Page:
The first thing I wanted to know when my husband K and I walked out of The Public Theater after seeing David Henry Hwang's new play Yellow Face was: what is the New York Times going to say about this? People in the theater world are always asking some variation of that question because the paper wields so much influence over what theatergoers choose to see and which plays get to run. But I had a very specific reason for my question: the New York Times plays a role in Yellow Face and it's not a pretty one.

The Times, as it turns out, gave the show a circumspect review (click here to read it). But K and I loved Yellow Face. I've been a Hwang fan since I saw his second play, The Dance and the Railroad at The Public back in 1981; it told the story of two Chinese laborers working on the transcontinental railroad in the 1860s and it was the first time I'd seen Asian-Americans portrayed on a stage as real people. Seven years later, Hwang hit the Broadway big time with M. Butterfly, his wry deconstruction of the "Madama Butterfly" story as refracted through the real-life spy case of a French diplomat and the Chinese transvestite who was his lover. That play won three Tonys, including Best Play, three Drama Desk awards and a Pulitzer Prize nomination; it also ran for almost two years. Hwang produced a couple of more plays after that but he's spent most of the last decade working on books for musicals ranging from an update of Rodgers and Hammerstein's Flower Drum Song to Disney's adaptations of Aida and Tarzan. So one of the reasons I'm so excited about Yellow Face is that it marks Hwang's return to the subject of racial identity that he does so well and that very few other playwrights do at all.


Yellow Face, which has been extended through Dec. 30, is the somewhat autobiographical story of Hwang's life since the success of M. Butterfly. It starts with the protests he helped lead when the white Welsh actor Jonathan Pryce was cast as the Eurasian pimp in the musical Miss Saigon, a role that Asian-American actors felt should have gone to one of them. It ends with the government investigations of Wen Ho Lee, the Taiwan-born nuclear scientist who was erroneously charged with spying for China, and Hwang's father Henry Y. Hwang, an immigrant who founded the first Asian-American-owned bank in the U.S. and who was unjustly accused of laundering money for his native China. (This is where the New York Times, which aggressively covered both cases, enters the action.) Along the way, Hwang tells the tale of what happened to his infamous flop Face Value and the story of his mentorship of a white actor he mistakenly believed to be Asian.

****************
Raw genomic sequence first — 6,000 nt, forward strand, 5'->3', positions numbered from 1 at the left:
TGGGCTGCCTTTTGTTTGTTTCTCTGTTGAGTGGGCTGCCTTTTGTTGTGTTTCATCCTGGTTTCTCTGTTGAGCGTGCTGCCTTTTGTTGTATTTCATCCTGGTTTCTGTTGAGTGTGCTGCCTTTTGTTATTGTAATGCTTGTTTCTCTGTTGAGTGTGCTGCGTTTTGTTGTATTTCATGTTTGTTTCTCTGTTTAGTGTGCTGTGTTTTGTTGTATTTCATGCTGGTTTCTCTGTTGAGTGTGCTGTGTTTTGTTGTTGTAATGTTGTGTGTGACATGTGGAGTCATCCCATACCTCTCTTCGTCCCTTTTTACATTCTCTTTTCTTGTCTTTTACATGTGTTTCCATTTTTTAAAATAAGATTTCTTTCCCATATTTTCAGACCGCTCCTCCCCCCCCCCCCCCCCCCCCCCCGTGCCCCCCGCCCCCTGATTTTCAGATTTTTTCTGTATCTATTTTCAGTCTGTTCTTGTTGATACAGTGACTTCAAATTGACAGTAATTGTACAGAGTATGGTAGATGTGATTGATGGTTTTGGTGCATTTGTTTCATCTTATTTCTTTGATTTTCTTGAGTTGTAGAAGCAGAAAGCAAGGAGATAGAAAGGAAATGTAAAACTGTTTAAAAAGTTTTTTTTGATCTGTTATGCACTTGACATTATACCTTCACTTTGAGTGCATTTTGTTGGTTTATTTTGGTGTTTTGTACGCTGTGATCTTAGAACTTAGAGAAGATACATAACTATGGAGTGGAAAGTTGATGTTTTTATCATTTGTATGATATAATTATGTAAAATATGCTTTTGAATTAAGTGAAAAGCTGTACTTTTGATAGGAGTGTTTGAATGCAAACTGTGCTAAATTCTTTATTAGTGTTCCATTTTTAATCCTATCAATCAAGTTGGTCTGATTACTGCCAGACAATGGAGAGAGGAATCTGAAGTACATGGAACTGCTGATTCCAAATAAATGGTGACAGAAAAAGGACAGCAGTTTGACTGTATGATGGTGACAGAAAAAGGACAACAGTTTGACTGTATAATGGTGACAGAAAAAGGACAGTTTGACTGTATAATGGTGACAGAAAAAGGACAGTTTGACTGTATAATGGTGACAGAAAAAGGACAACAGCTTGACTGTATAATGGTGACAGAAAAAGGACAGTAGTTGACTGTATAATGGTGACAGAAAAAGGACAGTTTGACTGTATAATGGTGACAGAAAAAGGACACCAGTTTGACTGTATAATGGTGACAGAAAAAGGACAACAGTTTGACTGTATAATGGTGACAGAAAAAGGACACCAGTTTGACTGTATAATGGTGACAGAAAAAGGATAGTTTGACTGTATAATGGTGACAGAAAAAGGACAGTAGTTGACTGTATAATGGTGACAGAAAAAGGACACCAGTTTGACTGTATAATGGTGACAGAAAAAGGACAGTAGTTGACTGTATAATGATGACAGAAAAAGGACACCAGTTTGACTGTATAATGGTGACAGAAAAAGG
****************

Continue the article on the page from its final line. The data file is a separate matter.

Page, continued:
That's a lot of plot. But Wong handles it deftly, with enough humor to keep you amused during the show (people who know Broadway will particularly enjoy his portrayals of producers Stuart Ostrow and Cameron Mackintosh and actors B.D. Wong and Jane Krakowski) and with enough perspicacity to keep you thinking about it for days afterwards (some critics complained about the serious turn in the play's second half; but it's the serious stuff that's the point). The show is also aided by Leigh Silverman's sharp direction and an agile seven-member cast headed by Hoon Lee, who plays Hwang, Noah Bean as the ambiguous actor, and Francis Jue, who portrays multiple characters including Hwang's father.


After the show, K and I walked to Five Points, our favorite downtown restaurant and a place that was almost a second home for us when K, a pit musician played in the orchestra for The Public's production of Elaine Stritch At Liberty. Our friend Lee, the nicest maitre d in New York, was off but they gave us a nice table and as we sipped two of their specialty cocktails—a pear mimosa for me, something with gin for K—I recalled how I'd once met Hwang during the Miss Saigon controversy and how even in the midst of it, he was ambivalent about taking on the role of spokesman for his race. Yellow Face is simultaneously his declaration of independence and a potent demonstration of what makes his voice so important.

[Update: Yellow Face has been extended through Jan. 13]

December 12, 2007

"Is He Dead?" Is Delightfully Alive!

How can you not like Mark Twain? His novels, particularly the great “Adventures of Huckleberry Finn”, were bestsellers in their day and progenitors of the Great American novel, and they're still smart and funny. He was a devoted father, an adoring husband and a great raconteur with a wide circle of friends and an international following. He had an iconic sense of style and an innate sense of decency. Of course, like everyone, he had his faults; his was being notoriously bad at managing money but even then, he was the kind of guy who, when he went bankrupt, paid back all his debts even though it took him years to do it. After reading his biography a couple of years ago, I developed a crush on him.